I recently co-gave a presentation at the Housing Toronto forum with Cheryll Case about the yellowbelt and restrictive OP/Zoning regulations that prevent gentle density and missing middle type housing from becoming common in most of Toronto. You can DOWNLOAD THE PRESENTATION HERE (dropbox link - be sure to download it, and not just view on your computer, because it is transition dependant, and those don't show in the dropbox preview. Also, use a desktop because I don't think it will show correctly on mobile.)
A couple notes about it:
1) I don't use a lot of text in my presentations, because that's info that I'm supposed to be telling you as I speak (and wall of text presentations are really boring), so I hope you can still follow along with the flow.
2) It was originally designed in Apple Keynote (because I hate PowerPoint), and then converted to PowerPoint so you can view it. Its a little clunky with some transitions and such, but I hope that it still comes through alright.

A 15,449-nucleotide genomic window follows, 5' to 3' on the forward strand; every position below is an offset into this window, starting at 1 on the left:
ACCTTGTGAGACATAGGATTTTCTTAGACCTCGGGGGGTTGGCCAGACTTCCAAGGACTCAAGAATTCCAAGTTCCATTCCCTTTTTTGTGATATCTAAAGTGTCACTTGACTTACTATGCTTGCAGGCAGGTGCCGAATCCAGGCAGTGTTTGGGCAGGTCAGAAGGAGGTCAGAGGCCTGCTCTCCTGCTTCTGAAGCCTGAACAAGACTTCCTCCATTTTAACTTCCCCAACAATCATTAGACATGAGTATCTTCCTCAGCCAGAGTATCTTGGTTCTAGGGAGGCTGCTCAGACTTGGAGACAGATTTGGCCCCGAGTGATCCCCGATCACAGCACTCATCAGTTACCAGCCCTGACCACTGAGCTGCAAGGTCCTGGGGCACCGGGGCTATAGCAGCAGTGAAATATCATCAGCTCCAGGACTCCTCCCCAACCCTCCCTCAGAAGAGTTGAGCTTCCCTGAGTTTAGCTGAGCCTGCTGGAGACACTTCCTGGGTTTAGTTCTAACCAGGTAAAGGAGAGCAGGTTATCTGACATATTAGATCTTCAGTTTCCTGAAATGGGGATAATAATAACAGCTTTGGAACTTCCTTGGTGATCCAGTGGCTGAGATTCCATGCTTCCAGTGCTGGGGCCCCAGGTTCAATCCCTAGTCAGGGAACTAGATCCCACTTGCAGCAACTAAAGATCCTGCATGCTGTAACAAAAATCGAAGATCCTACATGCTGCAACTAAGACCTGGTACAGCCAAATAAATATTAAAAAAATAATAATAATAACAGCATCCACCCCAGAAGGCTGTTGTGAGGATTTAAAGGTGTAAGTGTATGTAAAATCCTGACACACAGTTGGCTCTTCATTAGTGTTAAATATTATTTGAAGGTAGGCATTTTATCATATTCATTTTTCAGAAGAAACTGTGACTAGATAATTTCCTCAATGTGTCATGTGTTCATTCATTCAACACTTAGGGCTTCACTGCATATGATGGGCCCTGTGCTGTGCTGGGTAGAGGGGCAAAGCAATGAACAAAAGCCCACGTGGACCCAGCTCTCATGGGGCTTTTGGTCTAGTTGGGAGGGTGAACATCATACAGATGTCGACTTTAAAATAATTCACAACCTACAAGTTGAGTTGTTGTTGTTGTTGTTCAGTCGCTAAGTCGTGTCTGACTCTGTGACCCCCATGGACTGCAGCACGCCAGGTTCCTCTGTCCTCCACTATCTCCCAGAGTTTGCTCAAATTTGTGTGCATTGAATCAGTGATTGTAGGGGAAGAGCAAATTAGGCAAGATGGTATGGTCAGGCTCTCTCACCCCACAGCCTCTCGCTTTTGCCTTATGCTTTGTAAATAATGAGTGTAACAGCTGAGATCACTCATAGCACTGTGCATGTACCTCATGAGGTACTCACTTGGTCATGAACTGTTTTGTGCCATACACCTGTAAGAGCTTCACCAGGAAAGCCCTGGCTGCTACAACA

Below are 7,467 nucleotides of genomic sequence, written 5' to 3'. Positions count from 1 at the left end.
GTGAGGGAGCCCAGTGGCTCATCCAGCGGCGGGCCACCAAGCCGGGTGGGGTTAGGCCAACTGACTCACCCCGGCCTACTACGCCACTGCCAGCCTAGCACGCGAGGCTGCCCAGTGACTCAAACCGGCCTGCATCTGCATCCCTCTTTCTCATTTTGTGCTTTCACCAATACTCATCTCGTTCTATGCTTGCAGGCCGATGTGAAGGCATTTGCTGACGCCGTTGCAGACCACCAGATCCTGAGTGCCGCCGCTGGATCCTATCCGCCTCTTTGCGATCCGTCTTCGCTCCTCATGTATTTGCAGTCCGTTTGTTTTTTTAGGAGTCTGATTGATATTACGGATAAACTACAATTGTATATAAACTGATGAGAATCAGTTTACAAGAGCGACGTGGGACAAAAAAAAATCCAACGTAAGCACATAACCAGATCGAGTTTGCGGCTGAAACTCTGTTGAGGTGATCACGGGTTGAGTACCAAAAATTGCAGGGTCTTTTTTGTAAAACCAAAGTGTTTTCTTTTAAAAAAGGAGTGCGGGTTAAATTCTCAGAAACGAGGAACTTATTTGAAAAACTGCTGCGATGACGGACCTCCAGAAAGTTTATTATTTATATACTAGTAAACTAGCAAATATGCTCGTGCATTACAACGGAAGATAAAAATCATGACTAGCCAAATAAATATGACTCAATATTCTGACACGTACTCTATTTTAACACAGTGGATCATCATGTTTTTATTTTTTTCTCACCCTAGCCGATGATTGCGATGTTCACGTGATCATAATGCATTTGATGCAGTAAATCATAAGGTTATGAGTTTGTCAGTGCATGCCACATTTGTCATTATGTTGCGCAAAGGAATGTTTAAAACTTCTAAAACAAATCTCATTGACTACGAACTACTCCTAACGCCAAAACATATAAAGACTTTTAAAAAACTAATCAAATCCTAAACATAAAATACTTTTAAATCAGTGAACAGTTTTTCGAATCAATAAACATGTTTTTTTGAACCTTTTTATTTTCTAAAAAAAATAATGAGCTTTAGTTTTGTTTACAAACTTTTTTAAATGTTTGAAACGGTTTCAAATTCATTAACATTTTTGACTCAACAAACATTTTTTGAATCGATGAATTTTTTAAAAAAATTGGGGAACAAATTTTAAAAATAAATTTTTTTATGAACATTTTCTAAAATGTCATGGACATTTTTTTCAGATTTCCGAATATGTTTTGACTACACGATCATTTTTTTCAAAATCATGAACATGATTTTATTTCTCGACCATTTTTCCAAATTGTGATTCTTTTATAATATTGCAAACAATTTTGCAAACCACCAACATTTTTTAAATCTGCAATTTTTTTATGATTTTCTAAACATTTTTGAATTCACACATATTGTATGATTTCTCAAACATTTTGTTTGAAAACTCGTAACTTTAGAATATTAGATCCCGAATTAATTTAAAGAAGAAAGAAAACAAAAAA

If you have any questions about it, feel free to get in touch via the contact page.
"The report comes from recent urban planning grad Cheryll Case, along with Tetyana Bailey. When they matched the city’s zoning boundaries with recent Census information, the researchers found that 30 neighbourhoods actually declined in population and another 65 were essentially frozen, gaining less than one person per kilometre despite the city’s 7.6 per cent population growth between 2001 and 2016."
I had the pleasure of being invited back to CBC's Metro Morning to talk about a recent OMB decision that partially allowed a townhouse development on Keewatin. This proposal was the subject of the infamous "density creep" opposition by neighbours. I posted some thoughts about it on twitter, and CBC had me in to talk more about it.
Here's a partial transcript of the discussion (I'll post the audio if they put it online).